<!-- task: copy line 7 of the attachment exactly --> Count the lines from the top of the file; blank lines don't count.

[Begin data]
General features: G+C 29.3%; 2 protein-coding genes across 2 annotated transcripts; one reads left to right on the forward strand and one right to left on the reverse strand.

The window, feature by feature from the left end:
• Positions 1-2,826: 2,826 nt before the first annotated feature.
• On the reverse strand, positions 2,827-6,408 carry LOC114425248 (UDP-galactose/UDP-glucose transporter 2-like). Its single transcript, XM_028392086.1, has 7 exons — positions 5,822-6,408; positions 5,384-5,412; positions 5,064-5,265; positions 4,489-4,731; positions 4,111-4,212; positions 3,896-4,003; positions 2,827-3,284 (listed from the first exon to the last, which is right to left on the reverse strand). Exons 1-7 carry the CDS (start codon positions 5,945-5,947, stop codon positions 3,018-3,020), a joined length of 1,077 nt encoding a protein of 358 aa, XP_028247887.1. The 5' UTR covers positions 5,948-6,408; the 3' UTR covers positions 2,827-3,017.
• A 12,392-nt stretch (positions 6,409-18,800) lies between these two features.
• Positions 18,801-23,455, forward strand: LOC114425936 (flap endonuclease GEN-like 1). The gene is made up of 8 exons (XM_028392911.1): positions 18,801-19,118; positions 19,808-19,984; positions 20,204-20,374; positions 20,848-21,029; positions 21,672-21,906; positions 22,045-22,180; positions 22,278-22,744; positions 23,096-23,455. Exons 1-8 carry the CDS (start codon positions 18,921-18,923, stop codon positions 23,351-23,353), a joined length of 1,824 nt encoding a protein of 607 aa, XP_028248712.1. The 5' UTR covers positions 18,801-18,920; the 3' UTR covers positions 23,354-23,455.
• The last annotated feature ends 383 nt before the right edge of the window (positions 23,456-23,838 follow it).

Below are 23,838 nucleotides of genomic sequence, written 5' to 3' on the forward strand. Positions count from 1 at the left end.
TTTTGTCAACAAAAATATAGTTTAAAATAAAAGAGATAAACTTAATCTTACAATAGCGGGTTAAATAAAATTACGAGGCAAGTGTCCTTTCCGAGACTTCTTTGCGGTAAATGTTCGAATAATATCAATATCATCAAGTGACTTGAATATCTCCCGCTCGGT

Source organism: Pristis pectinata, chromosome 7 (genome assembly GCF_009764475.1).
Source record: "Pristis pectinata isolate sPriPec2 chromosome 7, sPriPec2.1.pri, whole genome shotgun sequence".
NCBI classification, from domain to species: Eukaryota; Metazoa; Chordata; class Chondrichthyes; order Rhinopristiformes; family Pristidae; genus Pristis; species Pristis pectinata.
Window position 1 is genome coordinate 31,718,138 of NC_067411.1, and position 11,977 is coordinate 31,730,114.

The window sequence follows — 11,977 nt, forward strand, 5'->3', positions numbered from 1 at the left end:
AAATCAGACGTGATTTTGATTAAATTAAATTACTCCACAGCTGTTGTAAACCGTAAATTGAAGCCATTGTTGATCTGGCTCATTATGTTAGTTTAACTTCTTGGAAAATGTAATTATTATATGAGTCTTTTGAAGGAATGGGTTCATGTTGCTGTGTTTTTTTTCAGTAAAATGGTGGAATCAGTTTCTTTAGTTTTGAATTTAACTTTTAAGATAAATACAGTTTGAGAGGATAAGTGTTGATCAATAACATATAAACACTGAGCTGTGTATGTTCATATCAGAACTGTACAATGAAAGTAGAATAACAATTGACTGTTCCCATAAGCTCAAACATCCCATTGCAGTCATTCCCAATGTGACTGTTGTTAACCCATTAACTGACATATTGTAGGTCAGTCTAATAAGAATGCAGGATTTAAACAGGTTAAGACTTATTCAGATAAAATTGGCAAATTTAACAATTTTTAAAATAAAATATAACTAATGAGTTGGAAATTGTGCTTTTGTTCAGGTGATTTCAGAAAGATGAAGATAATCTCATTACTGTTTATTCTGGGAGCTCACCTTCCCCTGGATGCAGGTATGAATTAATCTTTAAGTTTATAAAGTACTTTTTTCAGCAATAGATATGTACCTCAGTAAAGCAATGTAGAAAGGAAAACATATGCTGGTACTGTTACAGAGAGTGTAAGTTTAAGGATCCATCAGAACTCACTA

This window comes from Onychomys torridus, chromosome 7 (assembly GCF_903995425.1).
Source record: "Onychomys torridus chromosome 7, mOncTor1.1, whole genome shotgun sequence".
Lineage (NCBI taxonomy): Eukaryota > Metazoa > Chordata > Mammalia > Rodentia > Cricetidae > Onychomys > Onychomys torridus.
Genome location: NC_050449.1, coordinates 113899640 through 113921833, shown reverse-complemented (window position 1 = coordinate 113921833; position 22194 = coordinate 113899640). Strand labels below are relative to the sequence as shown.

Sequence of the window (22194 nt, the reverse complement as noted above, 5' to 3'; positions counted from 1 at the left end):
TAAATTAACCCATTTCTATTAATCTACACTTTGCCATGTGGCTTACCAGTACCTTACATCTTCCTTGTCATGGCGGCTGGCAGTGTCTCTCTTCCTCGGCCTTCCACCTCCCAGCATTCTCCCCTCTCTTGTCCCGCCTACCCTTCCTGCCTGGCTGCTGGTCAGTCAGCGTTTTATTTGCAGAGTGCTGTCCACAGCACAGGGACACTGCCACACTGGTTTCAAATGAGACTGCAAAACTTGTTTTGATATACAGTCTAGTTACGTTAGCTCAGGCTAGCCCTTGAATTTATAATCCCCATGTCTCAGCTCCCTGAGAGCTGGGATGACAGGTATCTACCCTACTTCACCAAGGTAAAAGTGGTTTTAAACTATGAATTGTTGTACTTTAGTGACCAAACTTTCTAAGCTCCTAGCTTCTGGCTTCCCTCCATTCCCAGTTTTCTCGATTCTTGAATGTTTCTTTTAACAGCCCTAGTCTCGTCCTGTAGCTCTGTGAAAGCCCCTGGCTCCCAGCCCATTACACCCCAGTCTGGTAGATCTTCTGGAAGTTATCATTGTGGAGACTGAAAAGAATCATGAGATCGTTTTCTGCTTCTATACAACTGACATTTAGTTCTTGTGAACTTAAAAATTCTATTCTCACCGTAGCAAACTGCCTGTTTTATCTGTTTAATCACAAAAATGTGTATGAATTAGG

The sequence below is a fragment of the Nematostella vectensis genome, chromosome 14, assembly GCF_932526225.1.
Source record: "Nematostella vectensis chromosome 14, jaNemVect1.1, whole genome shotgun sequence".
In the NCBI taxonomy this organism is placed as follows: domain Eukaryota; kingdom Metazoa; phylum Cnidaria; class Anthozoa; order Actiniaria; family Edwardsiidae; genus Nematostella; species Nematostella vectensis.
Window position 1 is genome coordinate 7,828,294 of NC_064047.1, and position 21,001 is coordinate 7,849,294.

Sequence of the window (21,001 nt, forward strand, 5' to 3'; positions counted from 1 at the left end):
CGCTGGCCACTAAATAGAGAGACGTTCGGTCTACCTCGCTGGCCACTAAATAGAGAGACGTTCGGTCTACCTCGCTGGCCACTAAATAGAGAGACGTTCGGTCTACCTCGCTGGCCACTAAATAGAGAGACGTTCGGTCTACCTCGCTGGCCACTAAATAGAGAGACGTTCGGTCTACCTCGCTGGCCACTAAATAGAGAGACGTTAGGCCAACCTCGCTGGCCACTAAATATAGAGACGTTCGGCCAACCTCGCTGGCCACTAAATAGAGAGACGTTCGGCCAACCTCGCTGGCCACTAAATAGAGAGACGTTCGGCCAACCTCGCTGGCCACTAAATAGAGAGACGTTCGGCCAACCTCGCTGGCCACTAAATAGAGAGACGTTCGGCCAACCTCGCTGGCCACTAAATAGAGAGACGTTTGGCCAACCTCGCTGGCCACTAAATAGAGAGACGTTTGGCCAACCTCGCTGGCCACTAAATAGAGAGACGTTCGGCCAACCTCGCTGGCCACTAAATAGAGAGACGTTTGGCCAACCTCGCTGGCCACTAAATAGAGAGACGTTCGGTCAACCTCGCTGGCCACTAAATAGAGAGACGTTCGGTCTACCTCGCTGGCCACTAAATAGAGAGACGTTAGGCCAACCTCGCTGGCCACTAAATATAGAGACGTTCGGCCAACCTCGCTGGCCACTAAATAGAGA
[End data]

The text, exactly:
• The last annotated feature ends 383 nt before the right edge of the window (positions 23,456-23,838 follow it).